Sunday, September 23, 2012

My Quilting Table

By Kaelyn Angelfoot

Its been three weeks since my last post, so I've got a lot to update. I did start putting together my quilting table. Its pretty straight forward. I was inspired by one of the quilting websites I was on, (sorry, if I find the link again I will post it.)

What you will need to convert a home sewing machine to a quilting table are:

1. Insulation foam board (found at any home improvement store such as Home Depot or Lowes)

2. Electric bread knife (to cut the foam)

3. Clear plastic vinyl, found at JoAnns in the home decor/utility fabrics section.

This is the desk I'm converting to a sewing table. Its your standard student desk and it used to hold my computer. It won't be big enough to do a large quilt, but it should suffice for the projects I have currently. The surface is approximately 18" x 36".  I measured the depth of the sewing machine face at 3" so I purchased one sheet of 1.5" deep foam insulation.

The foam board is sold in 8' x 4' sheets, so if you pick some up make sure you have a way to get it home. I had to break the board in half along the score down the center and transport it as two 8' x 2' sheets.

When I got it home, I used the bread knife to cut one half sheet into two 2' x 3' panels. The excess 6" will stick off the back of the desk to give me a little extra surface area.

Next, I placed the sewing machine on the right side of the foam board, approximately where I wanted it to sit, and traced & cut out the outline of the machine's footprint. If I did anything wrong here, it was that the machine was set too far back on the table. Make sure it is a comfortable distance from the edge of the desk or you may find yourself overreaching when you quilt.

I layered the second piece of foam board underneath the first and traced the cutout. The I removed that nifty little sliding thingy on the left side of my machine and traced the new footprint onto the second piece of board, inside the original markings. I put X's where I did not want to cut.

Be careful with the bread knife. By the time I was done, mine was overheating and almost too hot to hold.

And, the end result:

Now I have a very large and even surface to quilt on! However, its not complete. The foam board was slightly warped, so I need to DAP the two layers together and put some weights on them, the end result will hopefully be a flat surface. Once that is completed, I will cover the entire thing with the clear high-gloss vinyl that I picked up. The vinyl is important because it allows the quilt to glide across the surface of the table with minimum friction. I also really don't like the pink, so I may try to cover it with some white or neutral toned fabric underneath the vinyl.

Total cost for supplies: $35ish. Plexiglass extension tables sold online and in stores are $50 - $100.  Add a custom built extension table designed to your machine's specifications and we're talking $150 - $300 depending on size. (There is a company that does this if you are interested.) All in all, I think my version is a bargain. And I still have enough foam board left over to double my surface area should that become necessary.

Thursday, September 6, 2012

Quilting Trials and Tribulations

By Kaelyn Angelfoot

I almost have my kaleidoscope quilt top completely pieced together. It is still lacking a complete border, but that should be remedied shortly.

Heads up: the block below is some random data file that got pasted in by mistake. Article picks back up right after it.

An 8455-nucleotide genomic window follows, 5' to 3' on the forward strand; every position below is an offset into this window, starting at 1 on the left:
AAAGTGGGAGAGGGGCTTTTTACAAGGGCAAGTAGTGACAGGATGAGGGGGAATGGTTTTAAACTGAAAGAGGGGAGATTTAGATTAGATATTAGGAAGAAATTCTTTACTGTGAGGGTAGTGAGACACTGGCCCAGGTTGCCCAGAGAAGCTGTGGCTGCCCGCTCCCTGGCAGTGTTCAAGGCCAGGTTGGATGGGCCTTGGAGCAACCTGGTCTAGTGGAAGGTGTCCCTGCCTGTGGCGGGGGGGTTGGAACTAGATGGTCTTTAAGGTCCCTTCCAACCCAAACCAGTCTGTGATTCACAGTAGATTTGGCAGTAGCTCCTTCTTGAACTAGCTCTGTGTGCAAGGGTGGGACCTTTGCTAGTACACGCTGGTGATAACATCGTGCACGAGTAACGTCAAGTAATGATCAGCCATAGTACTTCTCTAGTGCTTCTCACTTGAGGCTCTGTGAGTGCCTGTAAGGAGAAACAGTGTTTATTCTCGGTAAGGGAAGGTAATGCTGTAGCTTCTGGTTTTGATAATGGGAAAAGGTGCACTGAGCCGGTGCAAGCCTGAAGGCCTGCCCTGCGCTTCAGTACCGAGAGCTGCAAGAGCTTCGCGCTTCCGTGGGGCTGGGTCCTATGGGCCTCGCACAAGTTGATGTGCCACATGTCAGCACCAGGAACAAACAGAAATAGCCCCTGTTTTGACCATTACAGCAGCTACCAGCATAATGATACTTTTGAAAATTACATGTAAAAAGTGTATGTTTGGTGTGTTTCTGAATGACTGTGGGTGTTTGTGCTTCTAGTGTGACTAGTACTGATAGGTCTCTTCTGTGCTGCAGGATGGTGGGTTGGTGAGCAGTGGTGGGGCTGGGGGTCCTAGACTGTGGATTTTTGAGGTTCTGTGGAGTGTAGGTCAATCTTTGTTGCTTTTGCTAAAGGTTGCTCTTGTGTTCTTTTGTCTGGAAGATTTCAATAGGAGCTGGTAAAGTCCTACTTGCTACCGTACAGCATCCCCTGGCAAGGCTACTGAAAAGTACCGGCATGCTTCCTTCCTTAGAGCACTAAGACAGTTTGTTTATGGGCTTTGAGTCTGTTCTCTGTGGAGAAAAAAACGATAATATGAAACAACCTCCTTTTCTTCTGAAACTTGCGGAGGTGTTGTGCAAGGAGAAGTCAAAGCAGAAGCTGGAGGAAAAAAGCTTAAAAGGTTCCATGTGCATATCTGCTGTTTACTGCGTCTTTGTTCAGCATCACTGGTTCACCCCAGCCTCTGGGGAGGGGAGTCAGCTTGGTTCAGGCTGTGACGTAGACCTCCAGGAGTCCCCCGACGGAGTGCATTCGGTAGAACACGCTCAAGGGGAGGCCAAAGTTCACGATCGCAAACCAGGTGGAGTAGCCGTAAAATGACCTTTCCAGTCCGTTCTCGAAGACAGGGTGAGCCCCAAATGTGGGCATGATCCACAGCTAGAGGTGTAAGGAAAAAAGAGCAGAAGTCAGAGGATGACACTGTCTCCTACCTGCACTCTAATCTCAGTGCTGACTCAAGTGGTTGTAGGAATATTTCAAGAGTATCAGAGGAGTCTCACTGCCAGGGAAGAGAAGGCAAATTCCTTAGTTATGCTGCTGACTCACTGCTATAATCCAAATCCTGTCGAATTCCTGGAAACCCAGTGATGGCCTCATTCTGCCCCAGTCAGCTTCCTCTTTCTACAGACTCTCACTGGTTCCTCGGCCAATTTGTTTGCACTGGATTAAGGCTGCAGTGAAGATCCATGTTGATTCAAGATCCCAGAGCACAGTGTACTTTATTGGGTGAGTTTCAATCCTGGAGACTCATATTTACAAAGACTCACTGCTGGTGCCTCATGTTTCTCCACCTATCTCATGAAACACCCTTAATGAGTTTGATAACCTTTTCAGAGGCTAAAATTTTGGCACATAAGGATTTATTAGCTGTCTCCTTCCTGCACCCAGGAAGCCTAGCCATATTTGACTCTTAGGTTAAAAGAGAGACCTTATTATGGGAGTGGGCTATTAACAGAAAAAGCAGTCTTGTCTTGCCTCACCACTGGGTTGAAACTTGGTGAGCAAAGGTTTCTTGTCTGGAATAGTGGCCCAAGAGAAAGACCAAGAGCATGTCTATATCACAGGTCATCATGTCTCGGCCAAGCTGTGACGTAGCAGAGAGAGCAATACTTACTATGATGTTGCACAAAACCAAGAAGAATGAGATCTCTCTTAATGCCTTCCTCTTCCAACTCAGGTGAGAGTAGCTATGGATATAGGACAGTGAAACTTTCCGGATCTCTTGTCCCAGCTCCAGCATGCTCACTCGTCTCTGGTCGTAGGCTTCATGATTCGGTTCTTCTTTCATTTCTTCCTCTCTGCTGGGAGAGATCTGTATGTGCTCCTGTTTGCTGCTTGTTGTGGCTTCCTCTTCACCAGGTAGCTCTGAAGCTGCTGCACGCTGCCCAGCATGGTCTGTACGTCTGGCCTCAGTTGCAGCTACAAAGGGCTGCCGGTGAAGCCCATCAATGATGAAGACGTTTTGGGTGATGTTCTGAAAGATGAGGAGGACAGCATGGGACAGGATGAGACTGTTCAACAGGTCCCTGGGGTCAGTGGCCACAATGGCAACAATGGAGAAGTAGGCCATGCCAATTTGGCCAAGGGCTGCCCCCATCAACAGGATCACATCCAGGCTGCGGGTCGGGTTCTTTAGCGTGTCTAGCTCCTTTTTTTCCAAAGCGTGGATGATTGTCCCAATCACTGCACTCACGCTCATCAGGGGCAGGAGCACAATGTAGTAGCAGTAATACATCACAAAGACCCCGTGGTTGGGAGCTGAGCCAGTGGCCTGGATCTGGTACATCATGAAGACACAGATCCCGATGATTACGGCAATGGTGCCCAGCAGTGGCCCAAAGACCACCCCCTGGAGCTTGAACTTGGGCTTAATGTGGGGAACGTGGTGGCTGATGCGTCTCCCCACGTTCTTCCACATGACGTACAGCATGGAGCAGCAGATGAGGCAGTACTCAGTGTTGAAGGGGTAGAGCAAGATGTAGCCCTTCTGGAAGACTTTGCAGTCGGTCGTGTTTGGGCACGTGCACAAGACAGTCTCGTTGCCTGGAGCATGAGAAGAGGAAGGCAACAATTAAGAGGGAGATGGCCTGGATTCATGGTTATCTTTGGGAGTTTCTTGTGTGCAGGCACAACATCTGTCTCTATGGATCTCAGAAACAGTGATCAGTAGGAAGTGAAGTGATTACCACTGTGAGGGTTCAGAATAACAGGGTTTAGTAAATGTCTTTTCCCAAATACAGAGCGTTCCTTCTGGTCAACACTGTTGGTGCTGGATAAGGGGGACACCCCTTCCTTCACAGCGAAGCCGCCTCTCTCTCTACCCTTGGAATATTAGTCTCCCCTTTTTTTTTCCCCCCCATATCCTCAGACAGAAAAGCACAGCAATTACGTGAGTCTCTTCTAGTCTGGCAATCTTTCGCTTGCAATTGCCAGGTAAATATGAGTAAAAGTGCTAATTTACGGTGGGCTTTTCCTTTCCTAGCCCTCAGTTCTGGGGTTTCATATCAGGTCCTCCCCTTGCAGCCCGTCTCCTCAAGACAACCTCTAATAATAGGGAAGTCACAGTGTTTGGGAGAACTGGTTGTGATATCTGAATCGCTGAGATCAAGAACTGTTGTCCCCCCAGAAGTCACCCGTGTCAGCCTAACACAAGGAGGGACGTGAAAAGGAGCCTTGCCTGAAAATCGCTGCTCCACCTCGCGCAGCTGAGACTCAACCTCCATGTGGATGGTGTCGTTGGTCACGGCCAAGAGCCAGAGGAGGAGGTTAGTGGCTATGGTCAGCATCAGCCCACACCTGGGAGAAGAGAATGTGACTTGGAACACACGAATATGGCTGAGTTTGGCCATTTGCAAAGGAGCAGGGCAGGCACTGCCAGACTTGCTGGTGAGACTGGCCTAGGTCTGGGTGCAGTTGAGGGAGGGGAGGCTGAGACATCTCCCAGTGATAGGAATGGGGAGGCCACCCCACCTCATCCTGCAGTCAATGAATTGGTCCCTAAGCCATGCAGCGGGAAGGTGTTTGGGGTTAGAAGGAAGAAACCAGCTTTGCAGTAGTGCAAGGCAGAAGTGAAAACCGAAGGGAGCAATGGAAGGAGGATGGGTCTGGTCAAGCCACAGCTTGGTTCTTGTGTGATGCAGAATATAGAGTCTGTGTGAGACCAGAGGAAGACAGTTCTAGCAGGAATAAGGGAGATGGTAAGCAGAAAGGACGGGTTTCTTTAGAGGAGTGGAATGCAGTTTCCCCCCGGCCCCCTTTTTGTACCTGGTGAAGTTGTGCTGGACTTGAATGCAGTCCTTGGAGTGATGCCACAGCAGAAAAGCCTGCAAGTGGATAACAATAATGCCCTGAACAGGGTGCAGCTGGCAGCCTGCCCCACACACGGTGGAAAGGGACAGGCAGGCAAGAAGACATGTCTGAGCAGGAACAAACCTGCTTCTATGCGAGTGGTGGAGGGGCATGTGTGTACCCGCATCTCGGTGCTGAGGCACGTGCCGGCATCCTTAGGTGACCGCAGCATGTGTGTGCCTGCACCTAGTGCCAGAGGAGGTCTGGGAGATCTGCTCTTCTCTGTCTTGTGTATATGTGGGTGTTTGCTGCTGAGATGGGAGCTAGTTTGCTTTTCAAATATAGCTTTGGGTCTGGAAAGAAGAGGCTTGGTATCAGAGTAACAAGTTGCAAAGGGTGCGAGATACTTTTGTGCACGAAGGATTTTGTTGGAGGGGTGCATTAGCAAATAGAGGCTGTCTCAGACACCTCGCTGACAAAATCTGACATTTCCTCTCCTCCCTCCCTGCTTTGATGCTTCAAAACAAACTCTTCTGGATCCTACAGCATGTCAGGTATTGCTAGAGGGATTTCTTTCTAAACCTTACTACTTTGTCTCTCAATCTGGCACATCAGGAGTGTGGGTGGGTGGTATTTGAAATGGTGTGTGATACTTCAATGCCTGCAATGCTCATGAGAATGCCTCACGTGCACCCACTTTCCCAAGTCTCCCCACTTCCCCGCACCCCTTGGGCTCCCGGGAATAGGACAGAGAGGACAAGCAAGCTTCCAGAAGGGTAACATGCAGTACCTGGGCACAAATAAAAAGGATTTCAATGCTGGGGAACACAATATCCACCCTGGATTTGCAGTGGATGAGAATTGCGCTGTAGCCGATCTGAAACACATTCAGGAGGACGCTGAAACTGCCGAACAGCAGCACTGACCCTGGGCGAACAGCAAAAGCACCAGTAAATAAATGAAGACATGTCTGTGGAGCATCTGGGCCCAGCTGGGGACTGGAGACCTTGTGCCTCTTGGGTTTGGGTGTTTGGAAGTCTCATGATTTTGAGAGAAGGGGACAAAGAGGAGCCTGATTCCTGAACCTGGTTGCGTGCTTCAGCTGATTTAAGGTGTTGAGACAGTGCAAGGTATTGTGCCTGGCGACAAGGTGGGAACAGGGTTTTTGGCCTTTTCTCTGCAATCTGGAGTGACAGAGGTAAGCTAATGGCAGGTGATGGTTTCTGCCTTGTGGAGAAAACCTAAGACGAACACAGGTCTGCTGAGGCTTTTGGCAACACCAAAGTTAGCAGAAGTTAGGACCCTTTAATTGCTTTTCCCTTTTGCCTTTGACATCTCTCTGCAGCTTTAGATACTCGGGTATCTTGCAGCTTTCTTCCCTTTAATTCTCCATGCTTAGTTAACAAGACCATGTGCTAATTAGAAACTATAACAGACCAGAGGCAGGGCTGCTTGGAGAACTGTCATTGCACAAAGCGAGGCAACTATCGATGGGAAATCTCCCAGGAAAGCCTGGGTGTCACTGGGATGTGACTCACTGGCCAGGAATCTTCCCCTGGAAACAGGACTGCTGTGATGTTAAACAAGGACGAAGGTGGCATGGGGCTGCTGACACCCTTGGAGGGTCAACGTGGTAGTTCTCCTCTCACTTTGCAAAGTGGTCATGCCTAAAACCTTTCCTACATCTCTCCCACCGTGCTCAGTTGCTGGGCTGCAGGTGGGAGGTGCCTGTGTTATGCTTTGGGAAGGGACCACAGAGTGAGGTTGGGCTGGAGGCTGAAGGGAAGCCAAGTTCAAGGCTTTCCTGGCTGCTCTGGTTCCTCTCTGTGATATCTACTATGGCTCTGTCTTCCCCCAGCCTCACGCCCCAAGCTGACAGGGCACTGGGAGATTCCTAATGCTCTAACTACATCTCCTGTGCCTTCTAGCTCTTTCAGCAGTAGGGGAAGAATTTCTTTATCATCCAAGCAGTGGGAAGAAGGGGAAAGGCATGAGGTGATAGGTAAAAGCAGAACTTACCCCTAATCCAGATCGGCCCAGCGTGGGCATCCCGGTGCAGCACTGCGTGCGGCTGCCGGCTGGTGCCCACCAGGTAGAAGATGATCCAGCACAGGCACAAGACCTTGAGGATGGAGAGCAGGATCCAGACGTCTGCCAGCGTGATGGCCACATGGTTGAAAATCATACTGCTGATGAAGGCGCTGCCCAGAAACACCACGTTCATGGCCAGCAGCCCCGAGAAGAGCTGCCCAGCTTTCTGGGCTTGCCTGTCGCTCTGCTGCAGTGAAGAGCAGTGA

It occurred to me that despite having semi-decent skills at piecing quilt tops together, I have very little experience with the actual quilting process. So I put together some old scraps from half finished projects, and I plan to practice free motion quilting on them. The first is the remaining kaleidoscope quilt blocks assembled, and the second was originally going to be a pillow case.

Doll quilt from kaleidoscope scraps

I still need to finish adding a border onto this quilt before I can layer and quilt it.

The other one is purple, and I've already started quilting it, but I ran into several snags. First, I choose a complicated pattern, because I have epic faith in my abilities. Here is the stencil I created from an image I found online.

Star quilt stencil
Pretty cool, huh? Its going on a strip-pieced quilt made up of various purple material. One of the fabrics used has a shooting star pattern.

Star doll quilt, in progress

 Which brings us to problem numero uno. My magic blue washout marker only shows up decently on the pale lavender fabric and the dark purple fabric, making it very difficult to determine where to stitch next. I plan on combating this by using a white or red chalk pencil to retrace what is illegible.

Close up of not-so-great quilting
Problem number two is that this pattern really requires a free motion quilting style, as opposed to the walking-foot straight stitching I was attempting to complete. There are a large number of starts, stops, and turns with this pattern and that fact coupled with the hard to see lines made my attempts at quilting extremely time consuming, very frustrating, and the end result was not pretty. There are wavy lines, skipped stitches, and crummy-looking starts and stops with overlapping stitches.

I have gotten my hands on a free-motion quilting foot and spent several hours watching how to videos on quilting. What I learned was that I need to take a step back and rethink my sewing set up, because quilting is vastly different from sewing garments. I also need my setup to be easily removable, since I still plan on sewing large quantities of Dagorhir garb in the near future. I have several ideas which I can hopefully put together this weekend.

Stay tuned! More updates to come.